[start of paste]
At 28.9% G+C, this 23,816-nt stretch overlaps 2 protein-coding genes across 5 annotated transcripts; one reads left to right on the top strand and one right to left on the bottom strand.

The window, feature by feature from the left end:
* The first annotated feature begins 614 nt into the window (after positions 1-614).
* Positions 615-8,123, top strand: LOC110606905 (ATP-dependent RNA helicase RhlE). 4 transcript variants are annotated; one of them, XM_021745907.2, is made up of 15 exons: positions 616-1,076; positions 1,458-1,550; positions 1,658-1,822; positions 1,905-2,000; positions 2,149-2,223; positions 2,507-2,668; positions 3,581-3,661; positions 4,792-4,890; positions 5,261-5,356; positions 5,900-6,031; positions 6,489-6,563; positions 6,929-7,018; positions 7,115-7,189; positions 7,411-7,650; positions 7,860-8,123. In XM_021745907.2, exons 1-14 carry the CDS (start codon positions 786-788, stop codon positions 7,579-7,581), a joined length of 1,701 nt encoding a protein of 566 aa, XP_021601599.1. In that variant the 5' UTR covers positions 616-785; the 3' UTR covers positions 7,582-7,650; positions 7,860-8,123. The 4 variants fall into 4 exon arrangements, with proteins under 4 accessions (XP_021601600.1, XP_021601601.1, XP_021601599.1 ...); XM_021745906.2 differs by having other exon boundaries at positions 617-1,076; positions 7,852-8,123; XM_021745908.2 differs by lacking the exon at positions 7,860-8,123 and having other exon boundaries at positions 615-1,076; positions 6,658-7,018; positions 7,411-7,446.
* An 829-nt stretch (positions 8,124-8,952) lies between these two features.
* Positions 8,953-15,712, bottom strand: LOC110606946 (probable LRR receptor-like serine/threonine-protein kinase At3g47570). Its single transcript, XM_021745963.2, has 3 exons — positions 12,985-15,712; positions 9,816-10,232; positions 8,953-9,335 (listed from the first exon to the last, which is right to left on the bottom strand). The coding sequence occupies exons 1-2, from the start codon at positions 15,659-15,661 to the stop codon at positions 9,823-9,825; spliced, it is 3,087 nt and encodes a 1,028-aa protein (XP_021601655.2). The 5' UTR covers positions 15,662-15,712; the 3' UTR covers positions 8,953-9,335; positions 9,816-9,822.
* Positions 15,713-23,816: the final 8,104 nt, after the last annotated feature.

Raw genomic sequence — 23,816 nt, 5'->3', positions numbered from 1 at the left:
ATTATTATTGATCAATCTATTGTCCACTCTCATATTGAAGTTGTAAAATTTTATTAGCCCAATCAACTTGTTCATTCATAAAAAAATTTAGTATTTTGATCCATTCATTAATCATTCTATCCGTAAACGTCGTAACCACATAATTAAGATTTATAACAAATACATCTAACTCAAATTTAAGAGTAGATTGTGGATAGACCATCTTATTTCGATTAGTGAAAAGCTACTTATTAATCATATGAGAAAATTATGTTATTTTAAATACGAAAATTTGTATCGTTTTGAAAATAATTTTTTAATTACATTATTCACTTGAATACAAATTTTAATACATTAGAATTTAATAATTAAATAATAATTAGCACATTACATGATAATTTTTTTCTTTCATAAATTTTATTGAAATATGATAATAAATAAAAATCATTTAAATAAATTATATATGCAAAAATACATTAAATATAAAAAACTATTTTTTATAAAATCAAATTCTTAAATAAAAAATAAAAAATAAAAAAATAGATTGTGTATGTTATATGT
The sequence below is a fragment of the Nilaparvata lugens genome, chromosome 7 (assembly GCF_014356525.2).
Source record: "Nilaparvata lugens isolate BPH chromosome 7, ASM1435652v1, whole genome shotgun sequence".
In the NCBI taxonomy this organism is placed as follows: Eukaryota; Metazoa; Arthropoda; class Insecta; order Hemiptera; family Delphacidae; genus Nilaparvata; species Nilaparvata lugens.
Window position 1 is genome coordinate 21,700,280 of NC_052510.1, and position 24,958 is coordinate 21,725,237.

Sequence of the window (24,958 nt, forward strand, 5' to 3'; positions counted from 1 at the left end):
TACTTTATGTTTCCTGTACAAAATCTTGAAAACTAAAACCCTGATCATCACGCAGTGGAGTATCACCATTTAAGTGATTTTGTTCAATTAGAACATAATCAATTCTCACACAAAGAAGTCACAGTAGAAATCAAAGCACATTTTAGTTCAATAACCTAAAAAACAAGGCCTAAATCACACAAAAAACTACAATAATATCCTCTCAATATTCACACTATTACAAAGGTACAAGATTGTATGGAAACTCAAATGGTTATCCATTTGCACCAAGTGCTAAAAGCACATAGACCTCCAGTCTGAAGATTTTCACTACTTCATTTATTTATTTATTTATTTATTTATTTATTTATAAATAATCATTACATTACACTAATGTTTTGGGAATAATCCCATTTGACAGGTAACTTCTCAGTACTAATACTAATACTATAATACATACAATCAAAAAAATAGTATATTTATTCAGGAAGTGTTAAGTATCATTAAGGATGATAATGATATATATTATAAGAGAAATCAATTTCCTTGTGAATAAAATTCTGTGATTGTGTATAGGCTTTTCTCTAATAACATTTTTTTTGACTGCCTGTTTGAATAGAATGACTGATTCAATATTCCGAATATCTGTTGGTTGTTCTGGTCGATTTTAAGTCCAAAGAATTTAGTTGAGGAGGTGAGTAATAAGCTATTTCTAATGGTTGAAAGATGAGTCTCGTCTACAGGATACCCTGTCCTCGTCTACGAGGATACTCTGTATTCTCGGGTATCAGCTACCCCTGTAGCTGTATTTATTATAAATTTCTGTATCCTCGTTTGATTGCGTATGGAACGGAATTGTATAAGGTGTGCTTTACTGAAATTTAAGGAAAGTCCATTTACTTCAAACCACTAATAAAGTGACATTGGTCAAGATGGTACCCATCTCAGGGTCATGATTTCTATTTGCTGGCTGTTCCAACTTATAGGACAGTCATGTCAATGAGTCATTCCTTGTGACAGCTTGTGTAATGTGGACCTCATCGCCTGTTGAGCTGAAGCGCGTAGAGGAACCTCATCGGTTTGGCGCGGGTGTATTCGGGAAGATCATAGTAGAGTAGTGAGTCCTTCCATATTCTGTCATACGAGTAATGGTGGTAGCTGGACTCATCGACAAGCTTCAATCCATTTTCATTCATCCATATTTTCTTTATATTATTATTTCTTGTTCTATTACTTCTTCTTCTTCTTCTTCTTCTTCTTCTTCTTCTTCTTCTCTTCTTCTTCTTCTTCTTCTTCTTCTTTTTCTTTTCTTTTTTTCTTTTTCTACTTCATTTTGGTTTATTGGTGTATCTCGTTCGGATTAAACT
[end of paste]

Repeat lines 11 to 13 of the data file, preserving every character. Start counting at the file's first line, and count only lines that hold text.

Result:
Source record: "Nilaparvata lugens isolate BPH chromosome 7, ASM1435652v1, whole genome shotgun sequence".
In the NCBI taxonomy this organism is placed as follows: Eukaryota; Metazoa; Arthropoda; class Insecta; order Hemiptera; family Delphacidae; genus Nilaparvata; species Nilaparvata lugens.
Window position 1 is genome coordinate 21,700,280 of NC_052510.1, and position 24,958 is coordinate 21,725,237.